Benefits of the Indie Mobile Licensing
October 01, 2014 by Mika Pälsi | Comments
I want to shed some light on and explain the benefits of our recently announced Indie Mobile to make it easier for you to make the right license choice. For certain types of use cases, Indie Mobile provides many advantages in licensing compared to the open-source Community edition of Qt. Indie Mobile, similarly to the other commercially licensed Qt editions, is also better suited for deployment to third-party application stores. In addition, Indie Mobile as well as the Professional and Enterprise editions, allows licensees to retain more flexibility with regard to their own product licensing.
With the introduction of the Indie Mobile, I thought I would take the opportunity to provide you with some guidance on how to make the right license choice for you when developing with Qt. The purpose of this post is to provide clarity on use cases on when to use the commercial editions of Qt, in particular Indie Mobile, and when to use the open source Community edition. Please note that the purpose of this post is not to give legal advice on compliance in your specific circumstances. If you have concerns about licensing, you should consult an attorney experienced with open source licensing issues to make sure you are compliant.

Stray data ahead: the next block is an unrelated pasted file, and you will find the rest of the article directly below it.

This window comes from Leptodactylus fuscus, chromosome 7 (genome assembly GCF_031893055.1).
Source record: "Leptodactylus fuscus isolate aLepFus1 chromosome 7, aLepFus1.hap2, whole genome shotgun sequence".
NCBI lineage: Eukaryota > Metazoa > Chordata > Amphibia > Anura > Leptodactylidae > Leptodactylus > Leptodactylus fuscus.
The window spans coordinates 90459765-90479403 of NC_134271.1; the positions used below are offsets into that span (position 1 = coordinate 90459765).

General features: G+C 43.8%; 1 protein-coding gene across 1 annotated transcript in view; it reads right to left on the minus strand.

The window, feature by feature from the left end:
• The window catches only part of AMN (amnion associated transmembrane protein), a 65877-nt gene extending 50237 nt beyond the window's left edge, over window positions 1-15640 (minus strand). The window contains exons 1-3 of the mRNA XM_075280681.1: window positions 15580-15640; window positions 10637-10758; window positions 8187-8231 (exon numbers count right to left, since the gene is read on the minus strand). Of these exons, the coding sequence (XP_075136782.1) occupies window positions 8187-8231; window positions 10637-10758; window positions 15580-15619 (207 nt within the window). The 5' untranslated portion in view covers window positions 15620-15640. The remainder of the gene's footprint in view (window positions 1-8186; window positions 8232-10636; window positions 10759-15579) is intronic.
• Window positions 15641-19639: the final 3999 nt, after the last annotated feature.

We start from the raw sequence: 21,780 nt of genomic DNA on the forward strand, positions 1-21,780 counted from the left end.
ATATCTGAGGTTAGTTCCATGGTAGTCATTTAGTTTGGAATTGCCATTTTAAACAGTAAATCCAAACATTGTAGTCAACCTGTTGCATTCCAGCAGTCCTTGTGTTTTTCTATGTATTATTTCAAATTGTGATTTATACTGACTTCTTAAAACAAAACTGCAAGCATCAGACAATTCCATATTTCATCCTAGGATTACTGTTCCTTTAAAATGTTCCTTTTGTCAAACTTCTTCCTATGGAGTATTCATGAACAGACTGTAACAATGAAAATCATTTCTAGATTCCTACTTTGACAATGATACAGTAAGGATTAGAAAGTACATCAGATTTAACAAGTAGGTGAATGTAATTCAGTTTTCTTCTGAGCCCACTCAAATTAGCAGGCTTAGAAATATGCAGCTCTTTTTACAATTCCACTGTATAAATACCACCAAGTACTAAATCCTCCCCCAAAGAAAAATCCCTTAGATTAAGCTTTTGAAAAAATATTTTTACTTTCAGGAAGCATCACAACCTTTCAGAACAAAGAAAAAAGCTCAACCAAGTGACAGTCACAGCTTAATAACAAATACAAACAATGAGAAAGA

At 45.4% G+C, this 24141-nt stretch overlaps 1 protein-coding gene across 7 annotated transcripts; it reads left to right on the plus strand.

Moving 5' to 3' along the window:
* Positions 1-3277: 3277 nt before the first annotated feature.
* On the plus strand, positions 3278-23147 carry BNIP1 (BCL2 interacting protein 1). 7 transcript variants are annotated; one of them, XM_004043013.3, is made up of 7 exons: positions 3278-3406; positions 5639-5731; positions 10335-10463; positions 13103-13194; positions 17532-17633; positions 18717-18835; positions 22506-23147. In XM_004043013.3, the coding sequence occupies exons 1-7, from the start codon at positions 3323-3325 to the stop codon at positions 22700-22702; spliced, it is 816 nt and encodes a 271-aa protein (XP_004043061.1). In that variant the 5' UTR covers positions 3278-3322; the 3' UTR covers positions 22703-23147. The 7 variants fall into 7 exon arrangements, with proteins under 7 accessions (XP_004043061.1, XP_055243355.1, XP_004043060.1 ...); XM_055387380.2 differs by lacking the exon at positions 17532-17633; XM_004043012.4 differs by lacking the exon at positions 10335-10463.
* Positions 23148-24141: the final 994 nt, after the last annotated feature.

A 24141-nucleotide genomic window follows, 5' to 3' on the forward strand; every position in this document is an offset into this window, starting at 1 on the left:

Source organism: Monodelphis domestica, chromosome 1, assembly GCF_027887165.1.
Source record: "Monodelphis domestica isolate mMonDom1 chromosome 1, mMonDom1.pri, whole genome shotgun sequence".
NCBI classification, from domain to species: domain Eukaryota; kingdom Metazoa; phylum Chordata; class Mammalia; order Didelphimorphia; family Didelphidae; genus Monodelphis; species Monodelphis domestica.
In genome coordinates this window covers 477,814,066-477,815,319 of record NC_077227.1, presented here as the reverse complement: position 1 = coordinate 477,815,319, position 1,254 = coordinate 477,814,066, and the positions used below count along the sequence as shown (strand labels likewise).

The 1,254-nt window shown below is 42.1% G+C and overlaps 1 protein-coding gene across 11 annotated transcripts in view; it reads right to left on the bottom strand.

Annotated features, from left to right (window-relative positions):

As a general statement, I want to emphasize the importance of our open-source Community edition of Qt to the development of Qt as a whole. We make Qt available under open-source license to allow the community to develop open and easily accessible products with Qt, and at the same time contribute back to its development making it an even better technology. We greatly value this co-operation and want to endorse it. However, we recognize that the open-source model is not necessarily the right approach for all licensees. Typically our commercial license terms are better suited for creation of proprietary applications – and for that reason we cater to all needs with the various licenses pursuant to which we offer Qt.
In order for you to make an informed decision when choosing which edition you should develop with, I want to provide you with our point of view on two licensing models and the impact they have on your mobile application development. I will start with the Community edition and open source development, and follow-up with some specific observations about how our commercial Indie Mobile license differs from the open-source LGPL license.
Community Edition – Respecting the Four Freedoms
The Lesser General Public License (“LGPL”) (initially version 2.1, and with Qt 5.4 also version 3) has been chosen as the primary open-source license for Qt because it provides users with the following four freedoms:
- The freedom to run the program as you wish, for any purpose (freedom 0).
- The freedom to study how the program works, and change it so it does your computing as you wish (freedom 1). Access to the source code is a precondition for this.
- The freedom to redistribute copies so you can help your neighbor (freedom 2).